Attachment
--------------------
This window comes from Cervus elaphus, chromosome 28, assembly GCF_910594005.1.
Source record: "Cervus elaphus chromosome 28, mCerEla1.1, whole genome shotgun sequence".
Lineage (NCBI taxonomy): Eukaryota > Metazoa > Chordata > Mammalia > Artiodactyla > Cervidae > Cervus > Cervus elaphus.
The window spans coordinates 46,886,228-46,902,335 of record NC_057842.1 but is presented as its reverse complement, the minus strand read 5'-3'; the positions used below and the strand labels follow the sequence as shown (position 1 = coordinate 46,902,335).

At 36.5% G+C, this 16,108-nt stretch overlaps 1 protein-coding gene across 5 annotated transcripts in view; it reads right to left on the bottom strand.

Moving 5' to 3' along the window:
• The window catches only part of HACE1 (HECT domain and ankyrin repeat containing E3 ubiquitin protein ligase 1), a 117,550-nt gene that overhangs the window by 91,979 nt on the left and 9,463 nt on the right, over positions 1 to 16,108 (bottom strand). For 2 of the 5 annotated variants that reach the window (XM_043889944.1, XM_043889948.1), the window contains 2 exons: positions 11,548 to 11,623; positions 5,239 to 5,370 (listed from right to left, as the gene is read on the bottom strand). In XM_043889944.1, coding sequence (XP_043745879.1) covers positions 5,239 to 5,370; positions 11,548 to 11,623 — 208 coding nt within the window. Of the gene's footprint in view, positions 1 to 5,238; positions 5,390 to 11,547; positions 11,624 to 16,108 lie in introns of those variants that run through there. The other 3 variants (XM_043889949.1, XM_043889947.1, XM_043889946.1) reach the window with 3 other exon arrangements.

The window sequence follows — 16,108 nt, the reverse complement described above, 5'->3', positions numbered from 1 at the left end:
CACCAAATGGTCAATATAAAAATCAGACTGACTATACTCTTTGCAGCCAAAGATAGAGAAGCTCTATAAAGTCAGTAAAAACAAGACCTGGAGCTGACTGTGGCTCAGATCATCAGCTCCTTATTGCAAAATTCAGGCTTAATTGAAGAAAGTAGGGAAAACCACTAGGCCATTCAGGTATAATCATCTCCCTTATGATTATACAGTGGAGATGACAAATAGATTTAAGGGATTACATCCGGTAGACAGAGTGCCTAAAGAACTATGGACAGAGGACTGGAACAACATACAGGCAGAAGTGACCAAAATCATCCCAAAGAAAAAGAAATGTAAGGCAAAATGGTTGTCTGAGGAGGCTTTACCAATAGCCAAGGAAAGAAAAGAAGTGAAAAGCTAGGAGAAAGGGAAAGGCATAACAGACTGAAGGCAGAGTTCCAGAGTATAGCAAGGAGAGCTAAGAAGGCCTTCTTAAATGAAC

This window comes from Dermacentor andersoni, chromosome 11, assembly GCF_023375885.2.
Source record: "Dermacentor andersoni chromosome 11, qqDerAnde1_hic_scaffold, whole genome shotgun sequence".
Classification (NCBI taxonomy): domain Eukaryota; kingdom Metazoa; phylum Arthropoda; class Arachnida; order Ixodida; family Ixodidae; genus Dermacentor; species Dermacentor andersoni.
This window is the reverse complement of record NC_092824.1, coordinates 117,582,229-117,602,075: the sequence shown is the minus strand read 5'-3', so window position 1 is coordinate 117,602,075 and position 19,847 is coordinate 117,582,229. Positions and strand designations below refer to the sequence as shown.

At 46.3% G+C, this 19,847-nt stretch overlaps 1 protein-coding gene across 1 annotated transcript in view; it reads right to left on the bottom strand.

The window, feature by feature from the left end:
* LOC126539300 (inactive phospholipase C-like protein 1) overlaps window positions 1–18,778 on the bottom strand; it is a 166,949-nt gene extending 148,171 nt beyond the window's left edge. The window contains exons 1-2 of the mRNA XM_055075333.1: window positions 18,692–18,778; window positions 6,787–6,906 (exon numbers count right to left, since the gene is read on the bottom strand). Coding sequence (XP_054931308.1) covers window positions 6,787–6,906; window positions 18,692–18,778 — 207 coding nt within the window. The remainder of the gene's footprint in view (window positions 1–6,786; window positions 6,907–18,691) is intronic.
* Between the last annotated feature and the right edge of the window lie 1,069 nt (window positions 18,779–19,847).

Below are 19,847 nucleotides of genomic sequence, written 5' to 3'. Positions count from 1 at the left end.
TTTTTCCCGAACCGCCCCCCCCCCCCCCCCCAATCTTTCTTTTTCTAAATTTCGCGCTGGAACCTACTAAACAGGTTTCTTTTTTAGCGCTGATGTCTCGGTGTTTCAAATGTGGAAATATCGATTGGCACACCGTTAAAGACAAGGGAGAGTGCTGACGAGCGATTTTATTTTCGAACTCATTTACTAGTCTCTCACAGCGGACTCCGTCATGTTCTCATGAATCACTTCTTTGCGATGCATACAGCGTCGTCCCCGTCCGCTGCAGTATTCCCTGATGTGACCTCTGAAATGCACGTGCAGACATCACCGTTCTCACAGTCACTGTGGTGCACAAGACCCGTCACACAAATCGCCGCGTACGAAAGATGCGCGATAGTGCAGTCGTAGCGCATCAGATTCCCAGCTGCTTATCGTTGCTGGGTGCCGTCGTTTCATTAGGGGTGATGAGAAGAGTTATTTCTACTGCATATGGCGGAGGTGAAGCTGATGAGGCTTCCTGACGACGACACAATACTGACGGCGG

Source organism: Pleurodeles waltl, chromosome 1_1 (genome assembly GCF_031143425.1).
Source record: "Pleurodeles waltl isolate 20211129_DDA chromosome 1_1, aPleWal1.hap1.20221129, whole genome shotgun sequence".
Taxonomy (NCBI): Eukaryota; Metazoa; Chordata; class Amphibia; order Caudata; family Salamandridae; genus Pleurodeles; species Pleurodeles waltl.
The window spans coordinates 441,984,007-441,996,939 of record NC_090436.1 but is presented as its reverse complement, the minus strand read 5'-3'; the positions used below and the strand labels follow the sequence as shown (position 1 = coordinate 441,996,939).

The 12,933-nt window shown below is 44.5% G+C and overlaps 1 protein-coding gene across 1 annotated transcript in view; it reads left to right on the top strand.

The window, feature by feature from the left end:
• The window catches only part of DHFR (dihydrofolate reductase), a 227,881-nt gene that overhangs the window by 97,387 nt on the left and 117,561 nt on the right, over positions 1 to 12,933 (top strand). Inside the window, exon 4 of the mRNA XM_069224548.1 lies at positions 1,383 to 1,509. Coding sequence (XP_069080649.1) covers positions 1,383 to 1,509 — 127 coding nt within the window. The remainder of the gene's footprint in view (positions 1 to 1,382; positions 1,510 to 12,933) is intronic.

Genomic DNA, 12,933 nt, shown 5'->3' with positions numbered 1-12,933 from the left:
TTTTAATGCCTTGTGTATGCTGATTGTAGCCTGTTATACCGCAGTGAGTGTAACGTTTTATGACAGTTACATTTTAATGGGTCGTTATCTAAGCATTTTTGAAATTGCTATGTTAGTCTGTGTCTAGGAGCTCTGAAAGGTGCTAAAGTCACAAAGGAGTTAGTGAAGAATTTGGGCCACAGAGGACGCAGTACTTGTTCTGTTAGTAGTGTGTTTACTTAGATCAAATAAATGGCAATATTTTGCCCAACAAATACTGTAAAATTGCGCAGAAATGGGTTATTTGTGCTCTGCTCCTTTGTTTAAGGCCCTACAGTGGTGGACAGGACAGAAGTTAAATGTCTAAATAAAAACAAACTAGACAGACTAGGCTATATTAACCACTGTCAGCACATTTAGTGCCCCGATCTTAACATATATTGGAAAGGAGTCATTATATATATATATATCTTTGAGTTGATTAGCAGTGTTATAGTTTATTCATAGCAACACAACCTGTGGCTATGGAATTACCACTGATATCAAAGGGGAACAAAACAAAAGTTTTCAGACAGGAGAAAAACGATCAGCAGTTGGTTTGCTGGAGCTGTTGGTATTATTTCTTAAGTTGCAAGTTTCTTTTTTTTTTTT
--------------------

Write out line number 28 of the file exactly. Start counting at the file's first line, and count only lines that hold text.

TTTTAATGCCTTGTGTATGCTGATTGTAGCCTGTTATACCGCAGTGAGTGTAACGTTTTATGACAGTTACATTTTAATGGGTCGTTATCTAAGCATTTTTGAAATTGCTATGTTAGTCTGTGTCTAGGAGCTCTGAAAGGTGCTAAAGTCACAAAGGAGTTAGTGAAGAATTTGGGCCACAGAGGACGCAGTACTTGTTCTGTTAGTAGTGTGTTTACTTAGATCAAATAAATGGCAATATTTTGCCCAACAAATACTGTAAAATTGCGCAGAAATGGGTTATTTGTGCTCTGCTCCTTTGTTTAAGGCCCTACAGTGGTGGACAGGACAGAAGTTAAATGTCTAAATAAAAACAAACTAGACAGACTAGGCTATATTAACCACTGTCAGCACATTTAGTGCCCCGATCTTAACATATATTGGAAAGGAGTCATTATATATATATATATCTTTGAGTTGATTAGCAGTGTTATAGTTTATTCATAGCAACACAACCTGTGGCTATGGAATTACCACTGATATCAAAGGGGAACAAAACAAAAGTTTTCAGACAGGAGAAAAACGATCAGCAGTTGGTTTGCTGGAGCTGTTGGTATTATTTCTTAAGTTGCAAGTTTCTTTTTTTTTTTT